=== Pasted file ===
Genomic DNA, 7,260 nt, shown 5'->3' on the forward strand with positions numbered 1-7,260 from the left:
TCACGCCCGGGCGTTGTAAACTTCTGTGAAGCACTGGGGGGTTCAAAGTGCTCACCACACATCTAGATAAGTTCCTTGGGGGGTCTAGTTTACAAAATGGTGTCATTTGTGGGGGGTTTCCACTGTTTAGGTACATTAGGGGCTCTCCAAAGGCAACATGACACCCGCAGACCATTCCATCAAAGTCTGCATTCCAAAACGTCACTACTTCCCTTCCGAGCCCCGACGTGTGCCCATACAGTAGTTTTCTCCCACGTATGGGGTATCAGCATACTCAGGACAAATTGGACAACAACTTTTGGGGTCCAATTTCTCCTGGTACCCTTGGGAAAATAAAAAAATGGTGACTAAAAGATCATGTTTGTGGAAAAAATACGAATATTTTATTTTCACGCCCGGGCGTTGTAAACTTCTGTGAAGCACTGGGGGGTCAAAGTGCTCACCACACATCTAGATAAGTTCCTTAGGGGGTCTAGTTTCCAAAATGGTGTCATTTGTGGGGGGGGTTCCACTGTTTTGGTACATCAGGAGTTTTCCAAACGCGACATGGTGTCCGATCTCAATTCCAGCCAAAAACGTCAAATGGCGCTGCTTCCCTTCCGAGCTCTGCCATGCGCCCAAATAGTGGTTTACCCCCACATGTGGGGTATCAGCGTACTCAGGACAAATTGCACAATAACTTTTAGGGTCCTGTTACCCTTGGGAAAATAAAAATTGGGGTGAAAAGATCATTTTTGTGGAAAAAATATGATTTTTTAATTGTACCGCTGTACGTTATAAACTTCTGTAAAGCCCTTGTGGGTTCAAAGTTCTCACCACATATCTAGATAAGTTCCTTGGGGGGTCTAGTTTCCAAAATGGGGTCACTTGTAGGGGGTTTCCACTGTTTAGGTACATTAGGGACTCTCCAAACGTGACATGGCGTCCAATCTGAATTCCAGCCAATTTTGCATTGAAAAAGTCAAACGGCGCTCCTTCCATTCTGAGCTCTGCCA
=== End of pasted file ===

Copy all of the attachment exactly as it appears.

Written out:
Genomic DNA, 7,260 nt, shown 5'->3' on the forward strand with positions numbered 1-7,260 from the left:
TCACGCCCGGGCGTTGTAAACTTCTGTGAAGCACTGGGGGGTTCAAAGTGCTCACCACACATCTAGATAAGTTCCTTGGGGGGTCTAGTTTACAAAATGGTGTCATTTGTGGGGGGTTTCCACTGTTTAGGTACATTAGGGGCTCTCCAAAGGCAACATGACACCCGCAGACCATTCCATCAAAGTCTGCATTCCAAAACGTCACTACTTCCCTTCCGAGCCCCGACGTGTGCCCATACAGTAGTTTTCTCCCACGTATGGGGTATCAGCATACTCAGGACAAATTGGACAACAACTTTTGGGGTCCAATTTCTCCTGGTACCCTTGGGAAAATAAAAAAATGGTGACTAAAAGATCATGTTTGTGGAAAAAATACGAATATTTTATTTTCACGCCCGGGCGTTGTAAACTTCTGTGAAGCACTGGGGGGTCAAAGTGCTCACCACACATCTAGATAAGTTCCTTAGGGGGTCTAGTTTCCAAAATGGTGTCATTTGTGGGGGGGGTTCCACTGTTTTGGTACATCAGGAGTTTTCCAAACGCGACATGGTGTCCGATCTCAATTCCAGCCAAAAACGTCAAATGGCGCTGCTTCCCTTCCGAGCTCTGCCATGCGCCCAAATAGTGGTTTACCCCCACATGTGGGGTATCAGCGTACTCAGGACAAATTGCACAATAACTTTTAGGGTCCTGTTACCCTTGGGAAAATAAAAATTGGGGTGAAAAGATCATTTTTGTGGAAAAAATATGATTTTTTAATTGTACCGCTGTACGTTATAAACTTCTGTAAAGCCCTTGTGGGTTCAAAGTTCTCACCACATATCTAGATAAGTTCCTTGGGGGGTCTAGTTTCCAAAATGGGGTCACTTGTAGGGGGTTTCCACTGTTTAGGTACATTAGGGACTCTCCAAACGTGACATGGCGTCCAATCTGAATTCCAGCCAATTTTGCATTGAAAAAGTCAAACGGCGCTCCTTCCATTCTGAGCTCTGCCA